Guatemala is currently one of the 10th largest coffee producers in the world participating at the 2.4% level of global production. However, the country has lost a lot of production capacity.
Between 1999 and 2003, global coffee overproduction and a reduction in demand in low-rise coffees greatly affected prices, resulting in many large producers switching to other crops. It is estimated that 50% of production in Guatemala comes from small producers;
In 2018, coffee represented 8.5% of exports which places it as the second product most commercialized by the country after textiles. In addition, the coffee sector accounted for 2.5% of the product domestic gross of the country in 2016.
Guatemala is the is 10th economy in Latin America and the first in Central America. The largest sector is agriculture, with Guatemala being the largest exporter of cardamom worldwide, the fifth largest exporter of sugar and currently, the tenth of coffee.
Coffee production employs 125 thousand people, 97% of them small coffee growers responsible for 47% of the national production. Adding to that the rest of people who directly or indirectly collaborate with the tasks of coffee in Guatemala, this sector generates about 400,000 jobs in the country.
It is the most recently recognized coffee region, synonymous with family farms and green mountains. The grain is harvested under shadow in rich mineral soils at heights that reach 2,000 m.a.s.l.
This is the region considered the cradle of Guatemalan coffee. The valley of Antigua is dominated by the volcanoes of Fuego, Agua and Acatenango providing reach volcanic soils characterized by their mineral wealth and good drainage. The coffee trees are grown above 1,500 m.a.s.l. with lots of sun and a dense shade that protects it from the frosts of the typical cold nights at this altitude.
Atitlán has the richest soil in organic matter in the country. Almost 80% of coffees in this region are grown by small producers. Coffee grows on the slopes of the Tolimán, Atitlán and San Pedro volcanoes on the shores of Lake Atitlán. Many of the farms are located at more than 1,500 m.a.s.l.
The word Cobán comes from the Maya word Keckchi "cob" which means place of clouds. Surrounded by mountains, this region located north of Guatemala is a land full of natural wealth and high levels of cloudiness, rain and cold all year. The phenomenon of constant rain known as “chipi-chipi” is characteristic of the region which, like the rest of the peculiar climatic conditions, has an influence on the physiognomy of the coffee in this area.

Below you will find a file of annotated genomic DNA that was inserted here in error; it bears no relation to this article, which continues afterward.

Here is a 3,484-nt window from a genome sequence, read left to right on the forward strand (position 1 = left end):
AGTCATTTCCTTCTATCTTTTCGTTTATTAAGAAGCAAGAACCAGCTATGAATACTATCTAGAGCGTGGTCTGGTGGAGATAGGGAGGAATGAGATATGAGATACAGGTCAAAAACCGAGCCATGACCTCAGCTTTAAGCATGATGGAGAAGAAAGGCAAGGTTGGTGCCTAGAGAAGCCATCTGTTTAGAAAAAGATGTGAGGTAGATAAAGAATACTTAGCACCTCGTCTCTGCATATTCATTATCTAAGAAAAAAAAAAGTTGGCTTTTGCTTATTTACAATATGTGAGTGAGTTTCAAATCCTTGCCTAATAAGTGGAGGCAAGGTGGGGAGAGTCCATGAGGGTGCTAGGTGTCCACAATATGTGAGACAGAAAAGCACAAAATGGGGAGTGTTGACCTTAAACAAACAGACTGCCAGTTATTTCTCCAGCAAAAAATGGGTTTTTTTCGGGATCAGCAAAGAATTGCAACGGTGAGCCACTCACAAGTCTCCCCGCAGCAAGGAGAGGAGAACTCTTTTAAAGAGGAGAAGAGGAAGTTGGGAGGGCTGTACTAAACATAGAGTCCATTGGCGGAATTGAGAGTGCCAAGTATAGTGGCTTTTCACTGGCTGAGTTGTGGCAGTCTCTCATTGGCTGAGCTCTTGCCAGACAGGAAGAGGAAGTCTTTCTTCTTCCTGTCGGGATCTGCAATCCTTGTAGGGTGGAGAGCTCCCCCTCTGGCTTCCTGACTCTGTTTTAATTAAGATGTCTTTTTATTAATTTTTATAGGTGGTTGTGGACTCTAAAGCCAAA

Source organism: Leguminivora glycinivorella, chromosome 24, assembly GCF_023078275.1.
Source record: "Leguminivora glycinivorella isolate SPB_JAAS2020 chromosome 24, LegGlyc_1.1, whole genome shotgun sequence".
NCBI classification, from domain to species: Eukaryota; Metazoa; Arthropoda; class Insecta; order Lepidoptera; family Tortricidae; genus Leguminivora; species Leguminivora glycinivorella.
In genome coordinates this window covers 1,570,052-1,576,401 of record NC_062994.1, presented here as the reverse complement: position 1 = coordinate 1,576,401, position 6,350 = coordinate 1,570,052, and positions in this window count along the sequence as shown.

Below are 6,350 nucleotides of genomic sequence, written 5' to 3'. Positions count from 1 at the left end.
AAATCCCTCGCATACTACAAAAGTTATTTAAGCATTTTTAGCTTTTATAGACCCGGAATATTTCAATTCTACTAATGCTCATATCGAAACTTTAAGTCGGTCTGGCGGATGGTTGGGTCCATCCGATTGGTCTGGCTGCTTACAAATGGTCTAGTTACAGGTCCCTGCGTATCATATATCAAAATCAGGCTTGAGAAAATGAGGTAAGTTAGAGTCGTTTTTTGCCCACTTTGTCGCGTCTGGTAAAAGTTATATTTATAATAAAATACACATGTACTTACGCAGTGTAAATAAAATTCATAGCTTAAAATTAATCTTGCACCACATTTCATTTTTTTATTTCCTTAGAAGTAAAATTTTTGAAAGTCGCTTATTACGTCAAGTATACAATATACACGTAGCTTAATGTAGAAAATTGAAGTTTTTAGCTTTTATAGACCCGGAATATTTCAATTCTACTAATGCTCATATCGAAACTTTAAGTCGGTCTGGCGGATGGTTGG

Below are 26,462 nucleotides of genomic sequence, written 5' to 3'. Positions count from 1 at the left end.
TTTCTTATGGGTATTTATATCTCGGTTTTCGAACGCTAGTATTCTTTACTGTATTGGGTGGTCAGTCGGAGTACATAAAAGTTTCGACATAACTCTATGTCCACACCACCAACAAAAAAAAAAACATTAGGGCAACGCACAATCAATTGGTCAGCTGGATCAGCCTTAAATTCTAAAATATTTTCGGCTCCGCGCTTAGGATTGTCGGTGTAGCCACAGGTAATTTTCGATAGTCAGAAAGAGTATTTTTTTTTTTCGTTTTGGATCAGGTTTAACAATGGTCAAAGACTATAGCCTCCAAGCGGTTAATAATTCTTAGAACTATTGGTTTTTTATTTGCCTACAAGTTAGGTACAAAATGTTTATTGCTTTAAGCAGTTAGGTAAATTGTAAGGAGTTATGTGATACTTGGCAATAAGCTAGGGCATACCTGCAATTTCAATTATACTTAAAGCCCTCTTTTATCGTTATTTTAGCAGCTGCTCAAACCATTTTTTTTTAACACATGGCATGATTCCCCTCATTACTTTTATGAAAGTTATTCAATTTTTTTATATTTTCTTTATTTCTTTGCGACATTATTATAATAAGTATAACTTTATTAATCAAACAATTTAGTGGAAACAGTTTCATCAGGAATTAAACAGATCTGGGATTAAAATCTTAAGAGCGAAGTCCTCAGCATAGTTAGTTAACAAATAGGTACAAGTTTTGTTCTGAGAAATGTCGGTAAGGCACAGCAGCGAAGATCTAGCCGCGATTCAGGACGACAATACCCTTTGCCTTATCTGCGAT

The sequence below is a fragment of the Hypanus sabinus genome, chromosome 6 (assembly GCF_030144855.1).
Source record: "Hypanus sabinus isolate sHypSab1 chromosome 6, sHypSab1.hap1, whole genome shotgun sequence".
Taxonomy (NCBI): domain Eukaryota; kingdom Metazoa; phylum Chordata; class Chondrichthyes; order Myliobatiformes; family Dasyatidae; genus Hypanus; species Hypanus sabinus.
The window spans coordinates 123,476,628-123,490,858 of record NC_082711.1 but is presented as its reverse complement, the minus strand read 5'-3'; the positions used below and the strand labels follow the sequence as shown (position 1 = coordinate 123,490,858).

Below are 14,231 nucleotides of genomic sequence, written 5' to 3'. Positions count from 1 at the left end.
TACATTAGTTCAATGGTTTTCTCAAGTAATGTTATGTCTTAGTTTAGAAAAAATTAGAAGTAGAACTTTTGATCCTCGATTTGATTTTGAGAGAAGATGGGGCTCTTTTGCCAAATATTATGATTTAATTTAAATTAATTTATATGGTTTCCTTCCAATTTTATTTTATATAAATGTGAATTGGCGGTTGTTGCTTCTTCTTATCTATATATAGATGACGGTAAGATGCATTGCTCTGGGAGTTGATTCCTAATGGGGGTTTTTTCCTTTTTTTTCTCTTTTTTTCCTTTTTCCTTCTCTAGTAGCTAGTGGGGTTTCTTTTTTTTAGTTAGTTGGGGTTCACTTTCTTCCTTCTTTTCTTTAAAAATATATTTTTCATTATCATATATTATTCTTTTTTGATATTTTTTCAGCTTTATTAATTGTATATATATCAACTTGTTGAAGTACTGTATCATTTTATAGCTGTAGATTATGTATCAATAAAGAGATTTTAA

In Cobán, coffee grows between 1,300 and 1,500 m.a.s.l. on the slopes of mountains of clay soils and limestone that receive the tropical influence of the Atlantic basin.
This region is characterized by its great heights, a lot of rain, variable humidity and an active volcano. The Pacaya volcano is the most active in the country that frequently blesses the area with an ash deposit that feeds the soil with important minerals. Additionally, in the dry season it is very sunny and clouds, fog and drizzle are common in the morning, although the soil dries quickly allowing coffee to dry in the sun.
One of the three non-volcanic regions of Guatemala, Huehuetenango is the highest and driest region thanks to the warm winds that go in the direction of the mountains from the Mexican plains of Tehuantepec. The coffee grows at a height of 2,000 m.a.s.l.
Since the 50s the coffee there has been grown exclusively by small producers and it used to be one of the poorest and most remote regions of the whole country. But today, almost all mountain farms produce coffee. So the region is perceiving significant economic growth. As for the weather, the east is rainy and cloudy, and the soil contains a good balance of minerals, this being an ancient volcanic region.
San Marcos is the hottest region of all, but it also receives the most rain at a total of 5 meters a year. The rainy season begins early, generating the fastest flowering. As in all regions of Guatemala, coffee is grown on farms which have their own processing method. However, because during the harvest season it rains unexpectedly, growers usually begin to dry the coffee under the sun and then let it dry in mechanical dryer.
It is said that the first coffee plants were brought by religious during the Spanish conquest in Antigua, that was back at that time the capital of the country, on the second half of the 18th century. Many plantations were devastated thogh by the earthquake of 1773. Those that survived moved to the new capital, Guatemala city.
Coffee as an industry began to develop between 1850 and 1860 as plantations spread to other areas such as southwest Guatemala. At the beginning, the growth was slow since it was a relatively new crop and due to the shortage of technology and labor at that time. But quickly after in 1880, coffee became the most exported agricultural product in Guatemala. The country has earned a reputation for quality coffee since 1915, reaching the first place in the San Francisco coffee exhibition in the United States.